northern Colorado, and yet others contend that it is not more than 40 miles from Rawlins. The irony is
that the state geological survey reports that there is a very real possibility of
diamonds in the state, but as a result of Slack and Arnold's fraud any interest
in diamond exploration in the state had been deterred for over 100 years.
Lincoln Highway, Rawlins
Undated photo of freighters in Rawlins, lower left.
Note the crosswalks in the street. Similar stone
or concrete crosswalks will be observed in early photos of Laramie and Sheridan on
their respective pages. As is observed with regards to the discussion of Laramie, the Lincoln
Highway did not come to Wyoming until after World War I. Indeed, until the 1930's, the highway was
an "improved" road only in a broad sense of the word. The highway was finally gravelled
in 1924 with the assistance of a grant from Willys-Overland.
An early visitor to
Rawlins was Harriet White Fisher, the first woman motorist to circle the globe.
She described in her memoir A Woman's World-Tour in a Motor her 1909 passage
through Carbon County in her forty horsepower Locomobile roadster:
We passed on through Point of Rocks, and near Bitter Creek had a very disagreeable time,
having to fill in washouts in the road with sagebrush, every few miles.
We crept carefully along through the soft mud, with not a vestige of life
in sight---only miles of desert meeting our view. This place, I believe,
is known as "The Red Desert."
From Bitter Creek we went on to Rawlins. Here we got off the road, and went
around the country about twenty miles to get to Hanna. The road was sandy,
with high centres, and the ground squirrels had burrowed into the ground,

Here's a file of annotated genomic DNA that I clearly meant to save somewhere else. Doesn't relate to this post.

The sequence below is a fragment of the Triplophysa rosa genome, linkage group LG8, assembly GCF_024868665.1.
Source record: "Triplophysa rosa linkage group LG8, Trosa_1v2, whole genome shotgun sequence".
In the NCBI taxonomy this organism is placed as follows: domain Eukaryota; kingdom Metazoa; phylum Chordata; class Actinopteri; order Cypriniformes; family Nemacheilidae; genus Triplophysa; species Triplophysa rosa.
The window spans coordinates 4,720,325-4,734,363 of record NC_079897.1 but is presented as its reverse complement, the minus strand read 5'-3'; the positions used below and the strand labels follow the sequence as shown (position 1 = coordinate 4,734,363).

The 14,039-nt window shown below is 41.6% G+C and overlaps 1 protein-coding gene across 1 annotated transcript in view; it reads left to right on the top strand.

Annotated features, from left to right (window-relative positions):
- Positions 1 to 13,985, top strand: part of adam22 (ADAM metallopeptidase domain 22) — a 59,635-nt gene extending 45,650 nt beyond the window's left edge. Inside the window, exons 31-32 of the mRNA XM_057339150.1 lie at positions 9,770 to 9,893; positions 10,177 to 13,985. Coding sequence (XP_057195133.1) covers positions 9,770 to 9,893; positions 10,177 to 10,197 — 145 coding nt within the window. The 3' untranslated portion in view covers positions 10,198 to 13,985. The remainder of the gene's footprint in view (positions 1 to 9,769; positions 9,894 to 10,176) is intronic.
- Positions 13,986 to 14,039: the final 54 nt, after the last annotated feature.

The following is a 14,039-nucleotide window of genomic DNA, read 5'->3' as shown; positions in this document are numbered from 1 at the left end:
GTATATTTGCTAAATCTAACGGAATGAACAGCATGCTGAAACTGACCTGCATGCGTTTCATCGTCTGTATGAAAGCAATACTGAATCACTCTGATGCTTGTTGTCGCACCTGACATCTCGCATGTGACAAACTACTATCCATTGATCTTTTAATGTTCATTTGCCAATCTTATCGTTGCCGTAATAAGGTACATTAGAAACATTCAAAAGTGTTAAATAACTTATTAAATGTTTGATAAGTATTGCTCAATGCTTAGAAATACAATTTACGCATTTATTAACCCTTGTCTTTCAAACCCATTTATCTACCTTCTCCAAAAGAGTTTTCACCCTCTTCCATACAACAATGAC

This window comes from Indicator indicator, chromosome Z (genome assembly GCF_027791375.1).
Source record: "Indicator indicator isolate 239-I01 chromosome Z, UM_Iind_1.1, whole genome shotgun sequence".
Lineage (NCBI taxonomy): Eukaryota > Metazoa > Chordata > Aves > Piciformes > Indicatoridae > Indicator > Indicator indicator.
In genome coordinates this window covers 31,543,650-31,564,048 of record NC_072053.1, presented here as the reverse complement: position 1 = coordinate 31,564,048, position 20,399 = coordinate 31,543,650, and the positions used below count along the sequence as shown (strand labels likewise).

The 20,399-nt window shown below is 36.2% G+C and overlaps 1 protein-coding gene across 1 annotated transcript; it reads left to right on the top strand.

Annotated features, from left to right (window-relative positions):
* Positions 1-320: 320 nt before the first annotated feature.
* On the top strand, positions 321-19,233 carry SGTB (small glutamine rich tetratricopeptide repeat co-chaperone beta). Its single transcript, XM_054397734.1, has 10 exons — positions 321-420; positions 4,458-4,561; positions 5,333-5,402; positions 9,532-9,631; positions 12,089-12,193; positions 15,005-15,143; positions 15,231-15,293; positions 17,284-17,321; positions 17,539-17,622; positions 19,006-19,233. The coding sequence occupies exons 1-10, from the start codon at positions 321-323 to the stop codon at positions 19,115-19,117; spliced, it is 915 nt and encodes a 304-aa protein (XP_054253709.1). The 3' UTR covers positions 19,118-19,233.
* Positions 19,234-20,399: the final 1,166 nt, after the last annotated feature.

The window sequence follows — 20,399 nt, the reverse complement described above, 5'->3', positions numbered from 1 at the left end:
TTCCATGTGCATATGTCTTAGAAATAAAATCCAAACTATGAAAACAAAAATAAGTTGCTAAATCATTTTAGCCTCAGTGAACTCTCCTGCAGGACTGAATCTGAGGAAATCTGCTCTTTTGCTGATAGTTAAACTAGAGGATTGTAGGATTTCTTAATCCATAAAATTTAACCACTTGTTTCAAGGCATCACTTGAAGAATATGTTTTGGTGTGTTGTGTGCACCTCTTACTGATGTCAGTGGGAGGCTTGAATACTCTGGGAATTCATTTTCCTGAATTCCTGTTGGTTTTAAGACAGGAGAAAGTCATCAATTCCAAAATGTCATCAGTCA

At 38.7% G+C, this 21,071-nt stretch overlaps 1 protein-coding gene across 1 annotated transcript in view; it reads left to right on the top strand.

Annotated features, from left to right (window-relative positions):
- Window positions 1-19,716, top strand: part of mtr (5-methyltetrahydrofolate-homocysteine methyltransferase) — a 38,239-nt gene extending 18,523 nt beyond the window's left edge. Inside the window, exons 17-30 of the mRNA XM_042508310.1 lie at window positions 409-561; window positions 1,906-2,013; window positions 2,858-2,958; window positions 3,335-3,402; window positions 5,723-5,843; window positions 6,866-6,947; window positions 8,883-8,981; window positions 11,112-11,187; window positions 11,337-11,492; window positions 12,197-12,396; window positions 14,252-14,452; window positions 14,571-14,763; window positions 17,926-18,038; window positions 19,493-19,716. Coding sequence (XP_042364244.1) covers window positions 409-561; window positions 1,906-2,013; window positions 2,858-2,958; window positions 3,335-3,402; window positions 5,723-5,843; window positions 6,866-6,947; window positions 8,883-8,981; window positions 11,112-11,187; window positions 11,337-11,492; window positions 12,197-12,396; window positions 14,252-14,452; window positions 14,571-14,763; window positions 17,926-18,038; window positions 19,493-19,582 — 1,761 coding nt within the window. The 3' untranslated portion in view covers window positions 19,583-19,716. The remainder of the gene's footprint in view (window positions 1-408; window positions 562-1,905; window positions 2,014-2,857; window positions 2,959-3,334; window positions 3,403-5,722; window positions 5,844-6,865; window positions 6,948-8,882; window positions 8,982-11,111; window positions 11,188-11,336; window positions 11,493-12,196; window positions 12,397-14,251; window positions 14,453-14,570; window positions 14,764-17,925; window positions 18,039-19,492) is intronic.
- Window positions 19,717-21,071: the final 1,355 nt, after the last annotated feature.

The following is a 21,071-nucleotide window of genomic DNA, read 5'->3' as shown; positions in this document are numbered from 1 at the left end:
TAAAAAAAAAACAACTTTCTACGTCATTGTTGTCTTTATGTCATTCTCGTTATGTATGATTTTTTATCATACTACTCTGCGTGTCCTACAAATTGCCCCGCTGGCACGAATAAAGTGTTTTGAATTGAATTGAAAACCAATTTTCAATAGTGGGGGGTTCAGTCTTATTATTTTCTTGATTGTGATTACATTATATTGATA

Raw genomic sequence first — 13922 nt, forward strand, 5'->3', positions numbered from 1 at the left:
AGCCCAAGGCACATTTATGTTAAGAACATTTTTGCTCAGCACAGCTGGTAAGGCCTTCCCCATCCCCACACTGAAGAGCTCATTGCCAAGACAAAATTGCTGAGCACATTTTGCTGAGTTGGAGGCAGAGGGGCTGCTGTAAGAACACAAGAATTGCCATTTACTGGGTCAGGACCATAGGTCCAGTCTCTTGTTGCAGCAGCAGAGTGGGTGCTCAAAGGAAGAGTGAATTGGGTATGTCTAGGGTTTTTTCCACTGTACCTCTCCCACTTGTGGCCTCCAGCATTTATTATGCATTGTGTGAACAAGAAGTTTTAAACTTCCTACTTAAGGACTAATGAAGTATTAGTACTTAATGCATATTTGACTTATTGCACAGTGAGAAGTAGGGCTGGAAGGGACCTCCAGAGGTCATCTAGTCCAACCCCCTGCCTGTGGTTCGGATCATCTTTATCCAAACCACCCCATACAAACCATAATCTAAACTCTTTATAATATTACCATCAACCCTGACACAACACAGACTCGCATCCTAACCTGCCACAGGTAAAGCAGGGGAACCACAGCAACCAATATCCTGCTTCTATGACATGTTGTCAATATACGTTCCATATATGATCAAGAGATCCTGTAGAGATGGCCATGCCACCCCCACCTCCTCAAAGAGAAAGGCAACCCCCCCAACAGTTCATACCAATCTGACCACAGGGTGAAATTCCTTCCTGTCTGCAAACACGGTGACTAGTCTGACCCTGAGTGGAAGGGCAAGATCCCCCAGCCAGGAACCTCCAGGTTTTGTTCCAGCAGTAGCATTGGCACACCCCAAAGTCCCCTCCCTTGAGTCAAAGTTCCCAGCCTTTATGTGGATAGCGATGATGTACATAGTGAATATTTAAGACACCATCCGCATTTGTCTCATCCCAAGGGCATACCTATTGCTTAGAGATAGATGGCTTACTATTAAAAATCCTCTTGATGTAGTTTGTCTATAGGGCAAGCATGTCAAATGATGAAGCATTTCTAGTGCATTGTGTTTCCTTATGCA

making it dangerous travelling for motorists. Every now and then we would
find ourselves taking a sudden jump as the rear wheels would be buried in
From Hanna, after a great deal of hard pulling, we managed to reach Medicine
Bow. All this time we were obliged to keep our chains on.
Webmaster's note: The chains were not for snow. It was July. In Medicine Bow the
intrepid travelers found no room at the hotel and were required to stay in a
boarding house where the proprietor was drunk and the travelers were awakened
in the middle of the night by the
sounds of the owner attempting to murder his wife. In
contrast, however, as indicated in the photo below, Rawlins had decent accommodations
in the form of the Hotel Ferris, photo at bottom of page.
Oregon Trail, Sweetwater County, 1905, above right
Ms. Fisher was not the only one to complain of the condition of the roads through the
Red Desert. Twelve years later in 1921 two Canadian tourists, Charles and Doretta Beach,
undertook a 10,850 mile odyssey in a brand-new Nash automobile which they picked up
at the factory in Kenosha, Wisc., proceeding across the United States, up to British Columbia,
down to Mexico, onward to Texas, and back to Ontario. In her
diary Mrs. Beach complained that the stretch from Wamsutter to Rock Springs was the
worst of the whole trip. She noted that it took the better part of a day to go
the 115 miles from Rawlins to Rock Springs, and the first 40 miles of that was on a
Ferris Hotel, Rawlins, 1910
Note crosswalks. The
Ferris Hotel was constructed by George Ferris. At the time of his death plans
had been made for the construction of his residence at 607 W. Maple. The plans
were carried out by his widow Julia Ferris. The mansion which had declined
over the years has been restored and was recently featured on a cable television
program, Restore America, as were homes in Douglas and Wilson.